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Posted at 10:45 AM ET, 08/20/2010

Good fishing weather... for turtles

By Kevin Ambrose

* Average August heat: Full Forecast | Forecasting hurricanes *

snapper1_web.jpg
A large snapping turtle was rolled on its back to aid with the removal of a fishing hook. When the turtle was flipped onto its shell, it stopped thrashing but it still hissed quite loudly. The hook was safely removed from the turtle's mouth and the turtle was later released unharmed. A boat oar is visible in the photo and gives context to the size of the turtle.

The hot, steamy weather on Monday afternoon was not great for catching fish at Capon Springs, W.V., but it seemed to be just fine for hooking a jumbo-sized snapping turtle. This is one of those unusual fishing stories that I won't soon forget, and one of those rare occasions in which the big one did not get away. My kids and I were hoping to reel in a catfish but we ended up with a much larger fight than expected. Ultimately, the story ended well for the turtle; it was safely unhooked and relocated to a much larger body of water.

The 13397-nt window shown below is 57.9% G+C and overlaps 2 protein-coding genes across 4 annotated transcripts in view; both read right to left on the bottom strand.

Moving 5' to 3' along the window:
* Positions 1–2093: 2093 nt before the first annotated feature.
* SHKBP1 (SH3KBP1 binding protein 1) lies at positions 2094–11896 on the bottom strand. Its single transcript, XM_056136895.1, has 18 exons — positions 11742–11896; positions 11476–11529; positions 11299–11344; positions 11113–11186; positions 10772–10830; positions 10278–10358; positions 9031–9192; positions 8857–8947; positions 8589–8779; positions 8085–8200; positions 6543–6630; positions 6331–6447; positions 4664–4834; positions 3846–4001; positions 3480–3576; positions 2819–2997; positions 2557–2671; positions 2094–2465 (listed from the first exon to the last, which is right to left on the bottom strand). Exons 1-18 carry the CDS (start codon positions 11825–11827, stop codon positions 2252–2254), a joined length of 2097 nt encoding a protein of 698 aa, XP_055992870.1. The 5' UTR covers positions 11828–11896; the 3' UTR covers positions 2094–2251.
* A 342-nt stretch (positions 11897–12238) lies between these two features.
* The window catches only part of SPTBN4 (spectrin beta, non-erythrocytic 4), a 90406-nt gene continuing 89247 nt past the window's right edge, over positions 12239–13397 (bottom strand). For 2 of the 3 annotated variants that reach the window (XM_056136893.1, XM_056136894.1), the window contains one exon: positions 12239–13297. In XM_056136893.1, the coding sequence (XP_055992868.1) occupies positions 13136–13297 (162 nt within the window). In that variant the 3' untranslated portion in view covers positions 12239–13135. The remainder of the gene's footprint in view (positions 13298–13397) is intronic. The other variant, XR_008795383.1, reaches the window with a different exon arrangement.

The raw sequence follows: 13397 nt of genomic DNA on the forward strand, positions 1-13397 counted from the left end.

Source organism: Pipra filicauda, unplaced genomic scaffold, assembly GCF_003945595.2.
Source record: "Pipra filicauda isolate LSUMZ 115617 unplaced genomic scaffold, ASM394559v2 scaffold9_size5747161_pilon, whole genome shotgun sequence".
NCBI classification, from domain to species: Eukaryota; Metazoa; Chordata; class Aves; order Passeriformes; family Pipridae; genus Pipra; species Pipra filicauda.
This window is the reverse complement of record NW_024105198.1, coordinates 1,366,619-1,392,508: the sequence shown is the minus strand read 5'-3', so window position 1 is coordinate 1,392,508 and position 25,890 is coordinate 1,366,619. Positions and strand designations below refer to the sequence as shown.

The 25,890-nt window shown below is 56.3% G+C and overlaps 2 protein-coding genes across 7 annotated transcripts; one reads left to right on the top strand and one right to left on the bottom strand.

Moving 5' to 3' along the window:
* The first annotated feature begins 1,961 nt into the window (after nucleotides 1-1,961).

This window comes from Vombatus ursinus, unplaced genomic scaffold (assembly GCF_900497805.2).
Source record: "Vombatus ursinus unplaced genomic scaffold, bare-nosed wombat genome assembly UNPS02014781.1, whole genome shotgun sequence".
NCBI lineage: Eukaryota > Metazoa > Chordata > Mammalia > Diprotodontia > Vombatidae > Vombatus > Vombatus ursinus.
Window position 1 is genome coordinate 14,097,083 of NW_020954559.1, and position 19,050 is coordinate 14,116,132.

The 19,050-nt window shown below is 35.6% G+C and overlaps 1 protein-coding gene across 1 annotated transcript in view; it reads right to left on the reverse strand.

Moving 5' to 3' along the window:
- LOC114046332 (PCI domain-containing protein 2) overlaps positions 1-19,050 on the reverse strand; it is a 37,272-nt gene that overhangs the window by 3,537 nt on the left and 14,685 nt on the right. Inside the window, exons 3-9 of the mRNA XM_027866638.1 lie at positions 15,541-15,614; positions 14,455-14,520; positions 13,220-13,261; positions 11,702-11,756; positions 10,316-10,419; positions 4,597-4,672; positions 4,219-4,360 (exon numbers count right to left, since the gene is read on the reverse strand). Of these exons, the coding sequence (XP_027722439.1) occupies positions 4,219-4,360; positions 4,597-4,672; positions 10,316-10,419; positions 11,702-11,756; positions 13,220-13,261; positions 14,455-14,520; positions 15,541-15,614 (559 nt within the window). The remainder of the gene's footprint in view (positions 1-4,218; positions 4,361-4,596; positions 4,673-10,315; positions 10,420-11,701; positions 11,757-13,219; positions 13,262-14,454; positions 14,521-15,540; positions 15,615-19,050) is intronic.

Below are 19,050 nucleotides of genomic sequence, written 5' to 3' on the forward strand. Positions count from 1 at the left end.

Keep reading for the story of the catch -- and release -- and for more photos of the giant snapping turtle..

snapper2_web.jpg
The snapping turtle was placed in a large trash can for transport to a nearby river. It had been living in the Capon Springs' fishing pond and was thought to be eating the resort's ducklings.

This story begins Sunday afternoon when I was fishing with my kids at a pond in Capon Springs and Farms, a historic resort located in eastern West Virginia. The weather that afternoon was hot and humid and the fish were not biting. Mid-afternoon sunshine combined with August heat is not a good recipe for fishing. Despite the poor fishing conditions, my kids and I still managed to catch two channel catfish using grilled chicken for bait (leftovers from a previous dinner). We kept the largest fish, about 15" in length, and gave it to the Capon Springs kitchen staff to cook for breakfast. Catfish fillets, lightly battered and fried, are actually quite good when served with scrambled eggs and bacon. I had to try it myself to believe it.

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The fishing pond at Capon Springs, W.V., reflects the summer sky. This is the pond where we caught the snapping turtle Monday while fishing for catfish. We used grilled chicken for bait.

The weather on Monday was very similar to Sunday, perhaps slightly hotter, and we decided to try the same fishing techniques that rewarded us with the catfish the previous day. It didn't take long before we got a strike, but the fish got away with the bait. More grilled chicken was added to the hook and the line was cast back to the middle of the pond. I felt a gentle strike and I set the hook hard. The line didn't budge. I then felt two strong tugs and could see the fishing line moving slowly sideways across the pond. I gave the fishing rod to my youngest son to experience the fight of what I hoped was a giant catfish.